Last Updated: Apr 27th, 2015 - 11:04:56

Chesterfield school chief hopes to add 100 teachers
By James Peacemaker, Jr. Managing Editor
Feb 17, 2014, 13:56

CHESTERFIELD — Chesterfield Public Schools Superintendent Marcus Newsome has put forth a plan that would restore millions of dollars in funding that were cut as the economy nose-dived in 2008 and 2009.

He is proposing adding more than 100 teachers while increasing spending about 6.5 percent.

But his original plan presented two weeks ago had an unfunded gap of about $12 million. County leaders are working to reduce that budget gap, but it could still require a tax rate increase to make up the difference.

The proposed fiscal year 2015 operating budget is $568.8 million with about half of that amount coming from county taxes. The FY 2014 budget is about $534 million.

Newsome said Chesterfield voters overwhelmingly supported a bond referendum in November that would help rebuild the physical infrastructure of the school system. He said this budget proposal would help revitalize what goes on inside those facilities.

“Strong schools are a good investment in our community. There’s research that clearly states that students who have a good education find gainful employment and have stable families,” Newsome said.

New budget initiatives include:

• $6,271,000 to decrease the student to teacher ratio.

• $2,940,000 to continue a Jan. 1, 2014, salary increase.

• 3,800,000 for a 1 percent salary increase effective July 2014.

• $375,000 to restore athletic/academic supplements for extra-curricular activities. The stipends were cut by 15 percent in 2009.

• $8,610,100 to fund a Virginia Retirement System rate change.

• $2,700,000 for increased health-care costs.

• $1,418,000 to pay for student growth. The FY 2015 budget anticipates 473 new students for a total of 58,867.

• $935,000 for an initiative to lower class sizes in kindergarten through third grade. This money will pay for 17 new teaching positions.

• $1,500,000 for the new Chesterfield Career and Technical Center @ Hull, which is scheduled to open in September. The new center will require 34 total positions.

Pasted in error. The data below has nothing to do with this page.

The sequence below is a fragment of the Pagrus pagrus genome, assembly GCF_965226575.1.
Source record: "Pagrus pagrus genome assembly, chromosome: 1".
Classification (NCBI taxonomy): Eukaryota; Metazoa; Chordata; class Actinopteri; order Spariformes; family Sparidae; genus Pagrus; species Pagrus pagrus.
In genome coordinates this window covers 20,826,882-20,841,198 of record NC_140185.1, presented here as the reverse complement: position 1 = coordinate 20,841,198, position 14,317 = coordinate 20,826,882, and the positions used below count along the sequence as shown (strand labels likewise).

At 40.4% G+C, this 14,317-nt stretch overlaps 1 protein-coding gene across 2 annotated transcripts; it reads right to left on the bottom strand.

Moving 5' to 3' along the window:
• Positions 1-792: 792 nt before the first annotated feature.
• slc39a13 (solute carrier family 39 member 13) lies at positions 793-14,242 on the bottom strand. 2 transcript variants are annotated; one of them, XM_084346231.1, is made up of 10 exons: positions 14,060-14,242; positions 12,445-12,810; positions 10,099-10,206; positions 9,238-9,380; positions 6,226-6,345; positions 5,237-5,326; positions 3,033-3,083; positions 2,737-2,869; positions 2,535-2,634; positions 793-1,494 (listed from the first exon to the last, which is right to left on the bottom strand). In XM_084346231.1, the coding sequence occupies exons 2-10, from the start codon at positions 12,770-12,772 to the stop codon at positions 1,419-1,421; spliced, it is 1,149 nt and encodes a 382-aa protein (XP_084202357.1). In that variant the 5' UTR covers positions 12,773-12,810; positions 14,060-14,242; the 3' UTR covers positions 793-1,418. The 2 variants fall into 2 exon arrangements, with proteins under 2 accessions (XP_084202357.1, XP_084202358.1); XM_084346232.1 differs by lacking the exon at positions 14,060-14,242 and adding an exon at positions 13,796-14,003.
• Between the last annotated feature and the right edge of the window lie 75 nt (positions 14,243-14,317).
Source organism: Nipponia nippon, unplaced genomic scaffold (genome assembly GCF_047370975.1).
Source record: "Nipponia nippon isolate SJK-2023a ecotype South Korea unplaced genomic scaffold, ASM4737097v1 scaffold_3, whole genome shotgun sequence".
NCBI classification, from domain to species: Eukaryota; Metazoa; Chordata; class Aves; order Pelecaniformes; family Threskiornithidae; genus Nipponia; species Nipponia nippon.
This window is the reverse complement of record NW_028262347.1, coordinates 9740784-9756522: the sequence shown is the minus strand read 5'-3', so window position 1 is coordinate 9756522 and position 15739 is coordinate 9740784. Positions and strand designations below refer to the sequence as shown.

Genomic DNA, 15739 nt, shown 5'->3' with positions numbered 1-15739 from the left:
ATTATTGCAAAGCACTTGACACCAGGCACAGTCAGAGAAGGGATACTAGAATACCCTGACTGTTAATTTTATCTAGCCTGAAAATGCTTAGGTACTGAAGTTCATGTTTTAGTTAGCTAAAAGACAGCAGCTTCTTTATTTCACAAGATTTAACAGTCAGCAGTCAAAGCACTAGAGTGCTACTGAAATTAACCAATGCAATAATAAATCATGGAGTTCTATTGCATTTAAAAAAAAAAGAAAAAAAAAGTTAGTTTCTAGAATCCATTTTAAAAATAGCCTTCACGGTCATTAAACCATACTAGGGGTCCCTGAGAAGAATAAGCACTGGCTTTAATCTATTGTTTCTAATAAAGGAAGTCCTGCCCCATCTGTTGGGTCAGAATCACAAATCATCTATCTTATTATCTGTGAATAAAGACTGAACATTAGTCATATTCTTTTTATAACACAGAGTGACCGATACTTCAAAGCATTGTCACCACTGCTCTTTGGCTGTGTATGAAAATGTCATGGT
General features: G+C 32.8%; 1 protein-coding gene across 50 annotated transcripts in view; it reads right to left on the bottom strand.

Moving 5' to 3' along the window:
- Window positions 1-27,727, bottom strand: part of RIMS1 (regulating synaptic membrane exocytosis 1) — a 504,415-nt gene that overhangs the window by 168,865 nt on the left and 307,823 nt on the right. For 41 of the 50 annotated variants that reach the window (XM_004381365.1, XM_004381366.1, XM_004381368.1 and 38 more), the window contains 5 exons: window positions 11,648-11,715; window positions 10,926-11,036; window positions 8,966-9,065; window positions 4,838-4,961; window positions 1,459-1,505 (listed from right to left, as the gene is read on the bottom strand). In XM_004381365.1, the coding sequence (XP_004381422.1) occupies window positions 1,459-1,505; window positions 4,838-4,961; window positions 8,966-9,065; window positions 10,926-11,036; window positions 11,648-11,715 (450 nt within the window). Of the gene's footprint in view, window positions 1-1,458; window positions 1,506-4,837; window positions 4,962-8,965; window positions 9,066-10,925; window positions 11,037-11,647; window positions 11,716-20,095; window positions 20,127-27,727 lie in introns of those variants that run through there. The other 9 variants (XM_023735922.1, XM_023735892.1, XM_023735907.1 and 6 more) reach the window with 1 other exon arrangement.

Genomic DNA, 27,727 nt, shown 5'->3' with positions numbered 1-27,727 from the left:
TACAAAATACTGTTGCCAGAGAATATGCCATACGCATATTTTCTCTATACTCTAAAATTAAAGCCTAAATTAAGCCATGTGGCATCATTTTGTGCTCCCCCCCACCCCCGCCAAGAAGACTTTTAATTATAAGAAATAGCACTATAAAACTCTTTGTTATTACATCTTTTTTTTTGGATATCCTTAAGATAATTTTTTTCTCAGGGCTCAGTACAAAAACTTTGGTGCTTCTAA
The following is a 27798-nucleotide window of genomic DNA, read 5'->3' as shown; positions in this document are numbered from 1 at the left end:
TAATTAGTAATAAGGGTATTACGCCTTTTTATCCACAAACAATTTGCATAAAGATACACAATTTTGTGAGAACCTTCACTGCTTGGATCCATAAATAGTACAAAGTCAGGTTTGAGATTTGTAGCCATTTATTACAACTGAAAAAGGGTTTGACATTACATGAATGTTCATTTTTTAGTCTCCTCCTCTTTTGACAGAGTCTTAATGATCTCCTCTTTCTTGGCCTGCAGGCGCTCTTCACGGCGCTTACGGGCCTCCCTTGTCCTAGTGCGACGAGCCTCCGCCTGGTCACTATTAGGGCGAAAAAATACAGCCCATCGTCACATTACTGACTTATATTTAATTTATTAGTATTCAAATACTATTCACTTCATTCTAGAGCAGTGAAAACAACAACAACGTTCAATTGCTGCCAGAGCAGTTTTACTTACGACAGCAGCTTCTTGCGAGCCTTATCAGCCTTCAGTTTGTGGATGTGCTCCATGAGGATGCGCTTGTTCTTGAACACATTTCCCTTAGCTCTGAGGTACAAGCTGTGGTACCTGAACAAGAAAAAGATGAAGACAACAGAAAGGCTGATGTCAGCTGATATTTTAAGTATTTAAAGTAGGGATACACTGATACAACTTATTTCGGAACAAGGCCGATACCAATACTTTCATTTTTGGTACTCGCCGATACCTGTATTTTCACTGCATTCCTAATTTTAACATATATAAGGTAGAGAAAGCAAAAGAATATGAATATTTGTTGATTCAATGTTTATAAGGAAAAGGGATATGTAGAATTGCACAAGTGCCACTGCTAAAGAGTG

Chesterfield schools have cut teachers drastically in recent years. The school system had the equivalent of 7,493 teachers in FY 2009, while it had the equivalent of 7,010 teachers in FY 2014.

“Currently, Chesterfield County has one of the largest per pupil-teacher ratios in Virginia,” Newsome said.

But Newsome said they are not looking to cut class sizes across the board.

Areas they would like to target would be fourth and fifth grade and areas where students are not performing up to expectations. High school math is one area that will be targeted.

Newsome acknowledged that a tax increase may be needed to get what he wants, but is prepared to make some cuts to lower the $12 million budget gap.

Newsome said he had recommendations that could bring the budget gap down to $8,690,300.

Some ways being considered are outsourcing custodial services and grounds maintenance, eliminating driver’s education.

They might also hold off on spending $850,000 to fund tuition reimbursement for professional development for teachers in hard-to-fill areas and certification to teach dual-enrollment classes.

They might also have to cut funding for instructional substitutes, the radio shop and information technology.

“At this point, additional funding has not been identified. It is the obligation of the superintendent to present the needs of the school division. In working with our community, they have identified this as a very important need,” Newsome said.

He said if they money is not available this year, they will still keep pushing for more teachers.

“We’ll continue to advocated for smaller class sizes,” he said.

The School Board is set to hold a work session on Feb. 18. A Chesterfield County Board of Supervisors/School Board Liaison Committee meeting is set for Feb. 24. The School Board could approve its budget on Feb. 25.

Any additional funding would have to approved by the Board of Supervisors and could require an increase in the real estate tax rate. The Board of Supervisors voted Feb. 12 to advertise a potential tax rate increase of 4.6 percent in order to possibly fund school and stormwater improvements.

County Administrator Jay Stegmaier’s proposed budget will be presented March 10.

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